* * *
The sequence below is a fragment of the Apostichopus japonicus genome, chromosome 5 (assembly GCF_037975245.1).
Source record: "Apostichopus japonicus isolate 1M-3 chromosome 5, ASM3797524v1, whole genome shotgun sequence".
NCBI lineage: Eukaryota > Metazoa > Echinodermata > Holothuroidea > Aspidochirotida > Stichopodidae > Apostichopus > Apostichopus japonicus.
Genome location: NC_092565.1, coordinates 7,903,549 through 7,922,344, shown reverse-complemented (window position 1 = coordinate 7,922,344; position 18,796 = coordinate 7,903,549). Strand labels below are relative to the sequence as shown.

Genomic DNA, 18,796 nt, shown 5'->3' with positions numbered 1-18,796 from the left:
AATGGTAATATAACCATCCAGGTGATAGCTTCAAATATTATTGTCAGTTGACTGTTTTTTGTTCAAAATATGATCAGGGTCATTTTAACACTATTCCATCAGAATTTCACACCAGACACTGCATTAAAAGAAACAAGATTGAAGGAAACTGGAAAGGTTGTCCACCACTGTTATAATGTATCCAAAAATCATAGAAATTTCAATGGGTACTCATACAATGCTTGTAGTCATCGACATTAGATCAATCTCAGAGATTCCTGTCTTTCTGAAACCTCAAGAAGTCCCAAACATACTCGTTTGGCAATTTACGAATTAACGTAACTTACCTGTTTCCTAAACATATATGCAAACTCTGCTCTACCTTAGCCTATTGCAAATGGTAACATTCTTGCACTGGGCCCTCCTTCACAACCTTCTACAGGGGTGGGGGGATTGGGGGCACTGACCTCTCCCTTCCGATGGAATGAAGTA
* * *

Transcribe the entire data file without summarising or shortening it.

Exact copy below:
The sequence below is a fragment of the Apostichopus japonicus genome, chromosome 5 (assembly GCF_037975245.1).
Source record: "Apostichopus japonicus isolate 1M-3 chromosome 5, ASM3797524v1, whole genome shotgun sequence".
NCBI lineage: Eukaryota > Metazoa > Echinodermata > Holothuroidea > Aspidochirotida > Stichopodidae > Apostichopus > Apostichopus japonicus.
Genome location: NC_092565.1, coordinates 7,903,549 through 7,922,344, shown reverse-complemented (window position 1 = coordinate 7,922,344; position 18,796 = coordinate 7,903,549). Strand labels below are relative to the sequence as shown.

Genomic DNA, 18,796 nt, shown 5'->3' with positions numbered 1-18,796 from the left:
AATGGTAATATAACCATCCAGGTGATAGCTTCAAATATTATTGTCAGTTGACTGTTTTTTGTTCAAAATATGATCAGGGTCATTTTAACACTATTCCATCAGAATTTCACACCAGACACTGCATTAAAAGAAACAAGATTGAAGGAAACTGGAAAGGTTGTCCACCACTGTTATAATGTATCCAAAAATCATAGAAATTTCAATGGGTACTCATACAATGCTTGTAGTCATCGACATTAGATCAATCTCAGAGATTCCTGTCTTTCTGAAACCTCAAGAAGTCCCAAACATACTCGTTTGGCAATTTACGAATTAACGTAACTTACCTGTTTCCTAAACATATATGCAAACTCTGCTCTACCTTAGCCTATTGCAAATGGTAACATTCTTGCACTGGGCCCTCCTTCACAACCTTCTACAGGGGTGGGGGGATTGGGGGCACTGACCTCTCCCTTCCGATGGAATGAAGTA